Gary Wayne Gilbert
An annual end-of-the-academic-year tradition at the School of Theology and Ministry is its Rite of Sending Forth. The STM community, which gathers together every Thursday for Mass, includes in its final Thursday Mass of the school year a recognition of and blessing for the graduating students who are being sent forth to serve the Church.
Massachusetts’s stay-at-home advisory and the suspension of in-person Masses in response to COVID-19 altered—but did not deter—STM’s recognition of graduating students in this special way.
Members of the entire STM community joined online for the 2020 Rite of Sending Forth to celebrate the 120 graduating students who will be serving as ordained and lay ecclesial ministers in the Church, teachers, scholars, counselors, and social workers, among other roles.
STM Dean Thomas D. Stegman, S.J., led the virtual closing liturgy from the Faber Jesuit Community chapel, accompanied by Deacon David Romero, S.J., from the Class of 2020. Singers for the liturgy were graduating students Matthew Stewart, S.J., and Vanessa Miranda.
"Undeniably Zoom presents many challenges, but moments like the liturgy highlight something else for me—an intimacy as people welcome one another into their homes to pray together," said Sam Scheidt, who graduated with a master of theological studies. "I felt a wave of emotion from the moment that I saw everyone's faces start to populate across my screen."
"Being connected with the students and faculty in the STM community at the Sending Forth liturgy, even if only virtually, helped bring some closure to a challenging year," added Kelly Clark, who graduated with a master of arts in theology and ministry. "I thought the liturgy was prayerful and meaningful, something that can be difficult to achieve in a remote environment. Dean Stegman's reflection acknowledged the accomplishments of the graduating class with a sense of pride, encouraging us to continue our educational and ministerial pursuits with prayer and humility. His gentle reminder has stayed with me:'you can't give what you haven't received.'"
For Scheidt, the most poignant part of the liturgy was the music.
"I love music, and I did not realize how much I missed singing in a community until we were doing it together—muted, in our own homes," Scheidt said. "Listening to the music from our cantor, watching the animated—though silent—community of singers, I felt a familiar surge of community."
"Liturgy is part of the fabric of the STM," said Jacqueline Regan, associate dean for Student Affairs and Career Services. "After the move to remote instruction in March, we continued to offer daily written scriptural reflections as a way for our community to remain united in prayer. We especially appreciated the opportunity to come together virtually and bless our graduating students. This liturgy proved to be a powerful reminder of the importance of ritual in our lives."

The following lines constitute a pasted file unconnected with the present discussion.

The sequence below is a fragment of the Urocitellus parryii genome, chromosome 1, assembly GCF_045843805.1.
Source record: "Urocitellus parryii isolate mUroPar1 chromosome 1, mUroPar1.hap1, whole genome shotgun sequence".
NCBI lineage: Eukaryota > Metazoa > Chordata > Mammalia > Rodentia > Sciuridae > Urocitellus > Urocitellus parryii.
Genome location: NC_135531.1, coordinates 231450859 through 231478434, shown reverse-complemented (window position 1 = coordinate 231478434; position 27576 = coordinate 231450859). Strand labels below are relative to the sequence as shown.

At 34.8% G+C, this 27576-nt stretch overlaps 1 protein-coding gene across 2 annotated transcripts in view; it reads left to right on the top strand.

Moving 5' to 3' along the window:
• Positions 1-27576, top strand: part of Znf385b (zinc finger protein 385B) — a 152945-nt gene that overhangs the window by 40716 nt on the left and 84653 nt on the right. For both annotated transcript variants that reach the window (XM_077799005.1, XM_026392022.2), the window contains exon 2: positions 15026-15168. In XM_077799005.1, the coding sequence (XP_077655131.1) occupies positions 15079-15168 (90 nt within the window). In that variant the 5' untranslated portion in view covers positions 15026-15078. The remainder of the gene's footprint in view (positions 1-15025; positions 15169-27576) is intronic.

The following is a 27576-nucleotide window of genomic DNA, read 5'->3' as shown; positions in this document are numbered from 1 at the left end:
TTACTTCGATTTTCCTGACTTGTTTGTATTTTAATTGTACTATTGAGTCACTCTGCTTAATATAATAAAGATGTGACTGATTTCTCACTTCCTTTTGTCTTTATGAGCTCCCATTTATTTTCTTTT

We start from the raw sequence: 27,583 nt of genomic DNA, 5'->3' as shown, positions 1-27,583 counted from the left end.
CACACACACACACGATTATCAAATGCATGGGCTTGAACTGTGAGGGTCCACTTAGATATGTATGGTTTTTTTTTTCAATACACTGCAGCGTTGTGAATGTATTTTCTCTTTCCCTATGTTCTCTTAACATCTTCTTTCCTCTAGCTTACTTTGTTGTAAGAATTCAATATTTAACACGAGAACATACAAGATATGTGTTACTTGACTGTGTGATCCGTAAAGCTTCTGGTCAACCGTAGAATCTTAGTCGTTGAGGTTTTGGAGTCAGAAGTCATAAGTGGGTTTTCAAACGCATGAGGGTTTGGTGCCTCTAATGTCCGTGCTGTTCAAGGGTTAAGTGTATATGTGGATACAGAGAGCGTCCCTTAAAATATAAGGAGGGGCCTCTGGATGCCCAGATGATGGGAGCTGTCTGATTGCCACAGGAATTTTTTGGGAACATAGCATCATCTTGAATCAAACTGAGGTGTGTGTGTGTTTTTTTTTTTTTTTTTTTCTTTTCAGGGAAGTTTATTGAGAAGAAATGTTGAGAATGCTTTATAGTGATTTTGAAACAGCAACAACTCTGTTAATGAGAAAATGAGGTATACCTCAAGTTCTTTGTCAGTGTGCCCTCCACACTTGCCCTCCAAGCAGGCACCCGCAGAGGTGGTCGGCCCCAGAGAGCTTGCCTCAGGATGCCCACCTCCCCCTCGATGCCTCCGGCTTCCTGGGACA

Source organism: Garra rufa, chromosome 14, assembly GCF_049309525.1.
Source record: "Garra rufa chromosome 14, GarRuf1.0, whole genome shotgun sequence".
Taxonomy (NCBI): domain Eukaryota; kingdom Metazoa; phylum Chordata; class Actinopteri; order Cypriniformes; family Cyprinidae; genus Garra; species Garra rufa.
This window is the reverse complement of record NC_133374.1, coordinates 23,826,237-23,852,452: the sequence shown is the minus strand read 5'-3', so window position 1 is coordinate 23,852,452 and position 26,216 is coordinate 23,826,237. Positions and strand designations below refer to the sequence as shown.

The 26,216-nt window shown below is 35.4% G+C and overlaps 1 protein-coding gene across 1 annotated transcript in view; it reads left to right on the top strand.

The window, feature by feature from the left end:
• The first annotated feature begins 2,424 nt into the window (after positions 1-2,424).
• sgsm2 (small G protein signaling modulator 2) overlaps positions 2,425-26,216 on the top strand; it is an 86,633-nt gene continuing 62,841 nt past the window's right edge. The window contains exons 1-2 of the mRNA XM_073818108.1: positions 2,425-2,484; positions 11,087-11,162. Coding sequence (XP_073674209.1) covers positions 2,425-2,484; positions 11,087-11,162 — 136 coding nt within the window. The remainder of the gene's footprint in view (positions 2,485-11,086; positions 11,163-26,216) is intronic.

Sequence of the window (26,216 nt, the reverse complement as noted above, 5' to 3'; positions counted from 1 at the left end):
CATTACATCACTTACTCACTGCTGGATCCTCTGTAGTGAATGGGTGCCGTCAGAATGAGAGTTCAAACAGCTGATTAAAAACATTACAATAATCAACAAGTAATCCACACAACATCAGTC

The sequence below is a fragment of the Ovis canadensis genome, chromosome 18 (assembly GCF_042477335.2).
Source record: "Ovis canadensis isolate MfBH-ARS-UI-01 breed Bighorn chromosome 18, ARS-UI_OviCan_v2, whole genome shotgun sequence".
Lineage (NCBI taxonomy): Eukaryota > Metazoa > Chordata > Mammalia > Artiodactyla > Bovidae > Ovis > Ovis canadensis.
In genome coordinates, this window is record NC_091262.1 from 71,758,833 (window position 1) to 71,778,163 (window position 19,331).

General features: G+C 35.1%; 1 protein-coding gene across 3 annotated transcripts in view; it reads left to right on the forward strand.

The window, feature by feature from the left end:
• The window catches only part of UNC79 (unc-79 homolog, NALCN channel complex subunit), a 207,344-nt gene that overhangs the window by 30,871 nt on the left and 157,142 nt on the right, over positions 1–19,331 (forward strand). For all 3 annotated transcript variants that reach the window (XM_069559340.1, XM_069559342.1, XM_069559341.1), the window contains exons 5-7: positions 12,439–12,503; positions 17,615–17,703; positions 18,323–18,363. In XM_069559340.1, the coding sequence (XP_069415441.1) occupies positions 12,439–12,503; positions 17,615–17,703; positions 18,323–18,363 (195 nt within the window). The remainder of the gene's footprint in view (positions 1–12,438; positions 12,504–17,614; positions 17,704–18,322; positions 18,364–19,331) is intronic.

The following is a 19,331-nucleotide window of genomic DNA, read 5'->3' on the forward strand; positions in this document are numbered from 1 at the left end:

For graduating students, the Rite of Sending Forth provided a final moment to enjoy the sense of community STM has cultivated throughout their time at BC.
"I will never forget the community at the STM," said Scheidt, who served as a co-leader of the STM Interreligious Engagement Group. "The faculty, staff, and students at the STM bring life to the top-notch theological education. I know that I will miss many aspects of my time at the STM, but I will miss especially the times when the community came together to share gifts with one another: liturgy, Night of the Arts, STM Dialogues, trivia with Fr. [Professor of Systematic Theology and Professor Ordinarius Richard] Lennan, and many more."
For Clark, director of music ministry for the St. Anne-St. Catherine Collaborative Faith Community in Littleton and Westford, Mass., and a self-described "older student," the STM brought her in contact with millennials "whose zeal for ministry, justice, and faith brings a fire of hope to our church and weary world."
Clark praised her fellow students and the STM faculty for bringing her a global experience and understanding of the Church. "I've very much enjoyed the perspectives of lay and religious students from throughout the world in my classroom encounters. The STM faculty especially brings a wealth of voices to their syllabi, adding diverse and imaginative perspectives to their subject areas."
She added that "the STM has consistently called out social injustice, addressing oppressive systems through dialogue, prayer, and action. This is a model that I will take with me into my professional circles."
This fall, Scheidt will teach religion and serve as a campus minister at Fontbonne Hall Academy in Brooklyn. “I remain inspired by all of the good people that I met at BC, and I hope to enrich others in the same way that those at BC enriched me.”
Kathleen Sullivan | University Communications | June 2020